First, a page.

Mr. Joe  Richard, former Fort Belvoir Garrison Public Affairs Director.

Mr. Richard: Not your average Joe

from D.C. police, to MP, to PAO, Joe Richard devoted his life to public service

It seems Joe Richard, 71, has been working his entire life – or, at least for the last half-century.

“I’ve been working since I was 12,” Richard said during a PAO interview for this story. From delivering newspapers, and later as the circulation manager for the Courier Post newspaper in Cherry Hill, New Jersey, to cutting grass and helping dig graves at a cemetery as a ‘finishing man,’ Richard never seemed to bypass an opportunity. He recalled how his father always told him, “You want something? You’ve got to work for it.”

A big influence in his life and his faith was a life of Catholic schooling, having never set foot in a public school through his primary and high school years. That influence also caused him to consider a life of service, initially, in the church, with plans to attend seminary after college.

A life of Public Service
Life had other plans, however. Richard pursued a history major at Mount St. Mary’s College, where he was student government president at the all-male school. Nearing graduation in 1974, Richard realized he needed a plan to pay off his student loans, and he explored the opportunity to receive community service loan forgiveness working as a police officer. Joining the Washington D.C. Metropolitan Police in 1974, he was assigned as a beat cop in the District’s 1st District, where he protected and served for more than five years.

While still doing overnight police patrols, Richard began graduate studies at Catholic University, because he said his life as a police officer still left him wanting something else.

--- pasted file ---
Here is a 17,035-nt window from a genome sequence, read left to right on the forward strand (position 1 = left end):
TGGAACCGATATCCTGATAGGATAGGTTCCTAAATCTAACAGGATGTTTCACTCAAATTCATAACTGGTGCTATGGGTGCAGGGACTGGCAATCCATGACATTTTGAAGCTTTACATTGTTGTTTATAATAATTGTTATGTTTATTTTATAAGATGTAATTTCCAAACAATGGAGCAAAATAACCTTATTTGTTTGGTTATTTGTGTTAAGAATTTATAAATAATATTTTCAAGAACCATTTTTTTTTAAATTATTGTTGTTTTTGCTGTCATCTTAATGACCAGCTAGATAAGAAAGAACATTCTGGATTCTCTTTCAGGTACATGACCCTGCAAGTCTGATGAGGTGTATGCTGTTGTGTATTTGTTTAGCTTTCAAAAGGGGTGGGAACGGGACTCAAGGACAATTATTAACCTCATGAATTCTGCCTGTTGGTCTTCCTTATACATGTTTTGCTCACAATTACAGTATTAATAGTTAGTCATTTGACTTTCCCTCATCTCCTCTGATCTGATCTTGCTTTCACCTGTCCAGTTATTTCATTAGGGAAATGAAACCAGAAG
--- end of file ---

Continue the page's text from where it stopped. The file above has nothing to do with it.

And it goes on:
“There was something lacking; I didn’t know what it was. I wasn’t totally satisfied. My father in law, a retired colonel, suggested I consider the Army, and said I could go to ROTC while attending graduate school,” Richard said.

“In the morning, I’d get off duty as a police officer, come over to Catholic University and take classes. Since they didn’t have an Army ROTC, I enrolled in the ROTC at Howard University,” he said, “I found it kind of an exhilarating experience, simply because I was a minority,” he said about attending a historically black research university, adding that everyone in the unit meshed very well.

Military Police, eventually
Richard graduated and was commissioned as an Army officer in 1981. Before he could go on active duty, he was offered an opportunity to intern on Capitol Hill as part of his degree. A couple of congressional phone calls later, Richard’s active duty was deferred for two years, and didn’t swear in until 1983 after being a legislative assistant for a Maryland Congressman.

After being initially branched into infantry, his two- year deferment required another choice, and, realizing his years in MPD, Richard chose to go into Military Police, and was assigned to MDW and was a platoon leader at Fort Myer.